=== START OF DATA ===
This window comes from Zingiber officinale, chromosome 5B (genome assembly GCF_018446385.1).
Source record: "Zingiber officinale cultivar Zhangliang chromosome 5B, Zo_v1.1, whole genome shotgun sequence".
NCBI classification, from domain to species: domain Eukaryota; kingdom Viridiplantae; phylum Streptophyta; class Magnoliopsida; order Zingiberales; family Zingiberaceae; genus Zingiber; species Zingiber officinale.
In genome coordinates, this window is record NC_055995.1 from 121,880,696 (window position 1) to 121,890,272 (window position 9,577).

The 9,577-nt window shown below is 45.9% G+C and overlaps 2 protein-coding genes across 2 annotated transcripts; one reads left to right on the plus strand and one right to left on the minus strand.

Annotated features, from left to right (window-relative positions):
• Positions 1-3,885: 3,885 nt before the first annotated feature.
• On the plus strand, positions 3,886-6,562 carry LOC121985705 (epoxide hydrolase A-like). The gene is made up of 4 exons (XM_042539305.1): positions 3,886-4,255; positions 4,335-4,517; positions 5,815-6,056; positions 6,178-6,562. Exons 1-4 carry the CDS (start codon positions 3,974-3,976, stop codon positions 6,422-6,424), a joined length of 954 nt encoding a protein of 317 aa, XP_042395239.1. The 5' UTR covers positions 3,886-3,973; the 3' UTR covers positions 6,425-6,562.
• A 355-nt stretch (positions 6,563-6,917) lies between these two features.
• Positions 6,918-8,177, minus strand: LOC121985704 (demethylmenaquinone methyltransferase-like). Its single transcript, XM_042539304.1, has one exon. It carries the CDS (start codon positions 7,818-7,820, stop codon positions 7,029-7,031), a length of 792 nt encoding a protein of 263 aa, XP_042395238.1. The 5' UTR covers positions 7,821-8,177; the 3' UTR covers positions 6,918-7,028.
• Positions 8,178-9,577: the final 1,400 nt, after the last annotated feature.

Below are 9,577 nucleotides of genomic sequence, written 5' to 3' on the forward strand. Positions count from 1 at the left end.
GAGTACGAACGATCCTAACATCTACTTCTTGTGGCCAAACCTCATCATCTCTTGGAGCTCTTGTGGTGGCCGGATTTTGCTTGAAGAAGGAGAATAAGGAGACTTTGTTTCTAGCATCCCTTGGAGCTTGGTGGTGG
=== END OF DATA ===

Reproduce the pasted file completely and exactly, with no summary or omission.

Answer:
This window comes from Zingiber officinale, chromosome 5B (genome assembly GCF_018446385.1).
Source record: "Zingiber officinale cultivar Zhangliang chromosome 5B, Zo_v1.1, whole genome shotgun sequence".
NCBI classification, from domain to species: domain Eukaryota; kingdom Viridiplantae; phylum Streptophyta; class Magnoliopsida; order Zingiberales; family Zingiberaceae; genus Zingiber; species Zingiber officinale.
In genome coordinates, this window is record NC_055995.1 from 121,880,696 (window position 1) to 121,890,272 (window position 9,577).

The 9,577-nt window shown below is 45.9% G+C and overlaps 2 protein-coding genes across 2 annotated transcripts; one reads left to right on the plus strand and one right to left on the minus strand.

Annotated features, from left to right (window-relative positions):
• Positions 1-3,885: 3,885 nt before the first annotated feature.
• On the plus strand, positions 3,886-6,562 carry LOC121985705 (epoxide hydrolase A-like). The gene is made up of 4 exons (XM_042539305.1): positions 3,886-4,255; positions 4,335-4,517; positions 5,815-6,056; positions 6,178-6,562. Exons 1-4 carry the CDS (start codon positions 3,974-3,976, stop codon positions 6,422-6,424), a joined length of 954 nt encoding a protein of 317 aa, XP_042395239.1. The 5' UTR covers positions 3,886-3,973; the 3' UTR covers positions 6,425-6,562.
• A 355-nt stretch (positions 6,563-6,917) lies between these two features.
• Positions 6,918-8,177, minus strand: LOC121985704 (demethylmenaquinone methyltransferase-like). Its single transcript, XM_042539304.1, has one exon. It carries the CDS (start codon positions 7,818-7,820, stop codon positions 7,029-7,031), a length of 792 nt encoding a protein of 263 aa, XP_042395238.1. The 5' UTR covers positions 7,821-8,177; the 3' UTR covers positions 6,918-7,028.
• Positions 8,178-9,577: the final 1,400 nt, after the last annotated feature.

Below are 9,577 nucleotides of genomic sequence, written 5' to 3' on the forward strand. Positions count from 1 at the left end.
GAGTACGAACGATCCTAACATCTACTTCTTGTGGCCAAACCTCATCATCTCTTGGAGCTCTTGTGGTGGCCGGATTTTGCTTGAAGAAGGAGAATAAGGAGACTTTGTTTCTAGCATCCCTTGGAGCTTGGTGGTGG